A technically advanced, membrane-based, and inexpensive solution to the storage of biogas.
A wastewater treatment works is essentially a factory. This factory has an input of what we do not want, and do not even speak about much – our waste – and an output of three by-products: clean water, fertilizer, and electricity. Clean water back to the environment, treated organically rich solids back to farming, and abundant electricity from generators driven by engines burning biogas.
The UK’s wastewater industry has harnessed the biogas produced from the biodegradation of sewage for more than 100 years, and gas from a septic tank was first used to run a gas lamp in Exeter as long ago as 1895. We have come a long way since then.
A J Tensile Biogas Systems Limited is an industry leader in the manufacturer of membrane gas storage vessels and digester roofs. It is part of the A J Tensile Group that designs, fabricates and installs any membrane structure, but the Biogas division is dedicated to the design and production of biogas systems. The company has much background knowledge on the ‘whys and wherefores’ of AD, and as such understands exactly why biogas storage is so important, and, uniquely, the company will actually advise biogas storage solutions that are simpler and therefore cheaper than are sometimes asked for by clients. Possibly not uniquely commercial, that view! But it is part of what we do.
To store biogas when production from the digester or use by the ‘users’ varies during a period, a storage vessel is obviously required. Traditionally, these vessels were a little like traditional town gas holders: large steel tanks with fixed or rising roofs. But steel, although apparently of high strength and long life, is attacked by the chemicals in biogas, and one in particular: hydrogen sulphide. This, in the presence of water, gives rise to sulphuric acid, which corrodes the steel rapidly unless it is expensive high-grade stainless steel. So, back in the 1980s, the concept of using membrane technology for these storage vessels was developed. Membrane structures are recognisable everywhere: canopies, sports halls – even the O2 Arena. The membranes are of great strength and resilience and will withstand all weather and most chemical-attack conditions.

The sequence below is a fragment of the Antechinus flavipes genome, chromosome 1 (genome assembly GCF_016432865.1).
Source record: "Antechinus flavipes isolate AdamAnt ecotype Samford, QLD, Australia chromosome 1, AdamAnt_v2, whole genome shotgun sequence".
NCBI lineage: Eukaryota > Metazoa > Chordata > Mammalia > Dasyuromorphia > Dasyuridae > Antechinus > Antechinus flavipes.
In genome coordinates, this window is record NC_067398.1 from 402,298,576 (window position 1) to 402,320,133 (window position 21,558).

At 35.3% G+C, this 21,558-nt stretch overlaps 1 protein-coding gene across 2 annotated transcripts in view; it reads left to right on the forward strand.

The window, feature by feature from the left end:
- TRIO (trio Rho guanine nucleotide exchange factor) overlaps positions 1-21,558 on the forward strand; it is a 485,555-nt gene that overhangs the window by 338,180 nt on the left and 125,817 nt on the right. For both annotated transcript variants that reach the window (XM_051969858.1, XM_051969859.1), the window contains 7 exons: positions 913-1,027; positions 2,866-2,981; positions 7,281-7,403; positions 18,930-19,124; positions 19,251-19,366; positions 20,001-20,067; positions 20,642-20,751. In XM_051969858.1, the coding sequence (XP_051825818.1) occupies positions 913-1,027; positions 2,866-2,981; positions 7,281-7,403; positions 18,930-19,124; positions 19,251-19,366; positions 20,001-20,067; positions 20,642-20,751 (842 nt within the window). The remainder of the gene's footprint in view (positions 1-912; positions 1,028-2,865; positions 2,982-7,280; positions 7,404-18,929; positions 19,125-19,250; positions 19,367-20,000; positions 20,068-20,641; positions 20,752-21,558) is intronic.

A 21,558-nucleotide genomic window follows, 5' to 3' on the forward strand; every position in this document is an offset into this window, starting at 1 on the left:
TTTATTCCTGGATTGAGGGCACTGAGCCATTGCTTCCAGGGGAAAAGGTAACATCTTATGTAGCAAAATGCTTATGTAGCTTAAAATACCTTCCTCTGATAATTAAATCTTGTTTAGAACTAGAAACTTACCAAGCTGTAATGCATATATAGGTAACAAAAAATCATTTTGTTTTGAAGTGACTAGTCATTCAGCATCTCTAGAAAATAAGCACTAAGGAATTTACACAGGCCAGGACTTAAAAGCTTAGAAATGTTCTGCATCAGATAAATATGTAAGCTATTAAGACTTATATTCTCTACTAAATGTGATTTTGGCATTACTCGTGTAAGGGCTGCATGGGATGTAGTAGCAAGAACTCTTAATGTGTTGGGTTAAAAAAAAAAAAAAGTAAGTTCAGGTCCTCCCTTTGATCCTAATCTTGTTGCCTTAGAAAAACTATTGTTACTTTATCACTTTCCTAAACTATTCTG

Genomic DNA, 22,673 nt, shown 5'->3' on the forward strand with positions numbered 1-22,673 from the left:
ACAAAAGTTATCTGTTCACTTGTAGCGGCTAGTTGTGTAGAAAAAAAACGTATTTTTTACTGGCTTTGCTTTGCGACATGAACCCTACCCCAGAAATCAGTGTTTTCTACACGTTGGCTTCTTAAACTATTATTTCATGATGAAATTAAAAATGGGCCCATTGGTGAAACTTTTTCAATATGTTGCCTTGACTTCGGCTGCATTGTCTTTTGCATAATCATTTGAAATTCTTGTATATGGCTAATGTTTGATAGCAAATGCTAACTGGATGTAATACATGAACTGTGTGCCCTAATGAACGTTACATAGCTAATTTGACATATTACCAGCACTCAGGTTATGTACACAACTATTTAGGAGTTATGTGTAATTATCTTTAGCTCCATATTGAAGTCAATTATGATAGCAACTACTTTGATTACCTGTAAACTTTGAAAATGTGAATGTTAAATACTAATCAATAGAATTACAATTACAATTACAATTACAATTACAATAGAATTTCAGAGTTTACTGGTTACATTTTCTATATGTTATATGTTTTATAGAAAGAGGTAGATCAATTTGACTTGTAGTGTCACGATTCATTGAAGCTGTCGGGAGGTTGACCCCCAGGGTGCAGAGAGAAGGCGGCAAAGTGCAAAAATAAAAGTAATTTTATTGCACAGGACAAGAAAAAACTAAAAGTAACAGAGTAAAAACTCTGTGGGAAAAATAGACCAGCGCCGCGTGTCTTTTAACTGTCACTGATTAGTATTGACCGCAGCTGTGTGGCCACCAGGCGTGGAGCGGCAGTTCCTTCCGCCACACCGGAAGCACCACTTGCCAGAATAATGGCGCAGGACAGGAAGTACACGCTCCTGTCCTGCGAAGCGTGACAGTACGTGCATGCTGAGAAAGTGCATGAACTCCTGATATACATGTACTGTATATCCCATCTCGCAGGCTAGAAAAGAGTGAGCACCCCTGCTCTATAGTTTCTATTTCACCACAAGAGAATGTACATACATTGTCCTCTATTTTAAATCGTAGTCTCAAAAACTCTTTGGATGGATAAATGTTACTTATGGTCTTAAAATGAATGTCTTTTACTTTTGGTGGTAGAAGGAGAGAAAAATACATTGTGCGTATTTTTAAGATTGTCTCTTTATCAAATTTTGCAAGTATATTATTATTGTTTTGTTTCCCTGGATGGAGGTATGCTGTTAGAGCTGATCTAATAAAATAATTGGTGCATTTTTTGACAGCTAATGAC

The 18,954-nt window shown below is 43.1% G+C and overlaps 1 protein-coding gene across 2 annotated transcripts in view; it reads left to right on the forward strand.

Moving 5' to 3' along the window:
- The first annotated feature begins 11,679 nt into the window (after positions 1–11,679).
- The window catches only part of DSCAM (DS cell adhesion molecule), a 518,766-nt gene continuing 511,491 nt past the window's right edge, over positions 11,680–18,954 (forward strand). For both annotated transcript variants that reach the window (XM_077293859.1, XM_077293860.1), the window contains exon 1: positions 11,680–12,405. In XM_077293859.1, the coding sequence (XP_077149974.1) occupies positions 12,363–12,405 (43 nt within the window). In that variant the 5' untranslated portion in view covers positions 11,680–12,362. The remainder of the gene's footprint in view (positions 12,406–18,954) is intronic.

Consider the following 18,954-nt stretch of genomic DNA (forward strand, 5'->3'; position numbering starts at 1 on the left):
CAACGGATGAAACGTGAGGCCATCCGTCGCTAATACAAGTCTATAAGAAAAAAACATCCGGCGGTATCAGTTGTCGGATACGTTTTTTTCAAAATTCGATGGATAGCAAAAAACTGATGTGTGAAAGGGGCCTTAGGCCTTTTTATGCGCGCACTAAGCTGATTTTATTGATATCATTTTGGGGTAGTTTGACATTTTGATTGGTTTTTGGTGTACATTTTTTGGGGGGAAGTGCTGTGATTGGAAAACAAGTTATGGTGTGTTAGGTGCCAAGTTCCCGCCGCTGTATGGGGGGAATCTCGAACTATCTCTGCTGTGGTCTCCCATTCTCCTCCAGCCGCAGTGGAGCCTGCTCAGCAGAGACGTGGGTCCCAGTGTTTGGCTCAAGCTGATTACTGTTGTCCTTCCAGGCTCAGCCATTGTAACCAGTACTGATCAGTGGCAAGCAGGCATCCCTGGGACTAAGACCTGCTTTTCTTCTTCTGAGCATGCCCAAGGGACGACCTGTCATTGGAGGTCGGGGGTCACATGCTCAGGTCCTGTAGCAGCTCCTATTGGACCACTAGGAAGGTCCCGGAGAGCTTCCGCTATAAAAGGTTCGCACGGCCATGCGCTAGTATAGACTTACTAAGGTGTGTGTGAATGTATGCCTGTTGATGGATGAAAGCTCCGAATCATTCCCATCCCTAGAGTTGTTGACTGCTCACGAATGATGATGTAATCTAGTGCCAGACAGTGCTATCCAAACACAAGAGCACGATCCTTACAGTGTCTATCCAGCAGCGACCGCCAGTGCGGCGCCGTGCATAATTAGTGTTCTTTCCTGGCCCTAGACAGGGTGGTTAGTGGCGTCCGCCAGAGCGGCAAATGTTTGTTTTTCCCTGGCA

There are two types of membrane gasholder storage solutions in normal use on a sewage works: a stand-alone gas holder, and a membrane roof covering an anaerobic digester. Both are designed with an exterior, completely weather-resistant outer membrane, and a biogas-holding inner membrane. The membranes can be of amazing strength. The strongest we normally use is such that a 1m wide strip of fabric just over 1mm thick is capable of lifting 20 tonnes, but there are even stronger materials that we occasionally use. The material is basically a pvc-coated polyester yarn, with the many woven strands forming an immensely strong material.
A recent example, above left, of a stand-alone membrane gasholder is a 2,000m3 capacity gasholder installed for Skanska at the end of August this year on their Welsh Water Cog Moors plant. It is installed on a raised plinth, so that all the associated pipework, condensate removal, etc., is easily accessible by the operator. With its permanently operating inflation fans to create the weather-resistant outer structure, and its associated gas contents measurement and safety instruments, the unit is a self-contained item that requires little maintenance beyond a biennial inspection. Accurate laser level-sensing gives the operator an exact knowledge of the amount of gas in the inner membrane, and this allows accurate manipulation of downstream equipment such as surplus gas burners and biogas-burning CHP engines, which drive the generators.
The world of biogas handling moves on. When motorists driving along a motorway see what they might think is a Fylingdales-type Early Warning System structure, it is probably an A J Tensile Biogas Systems gasholder!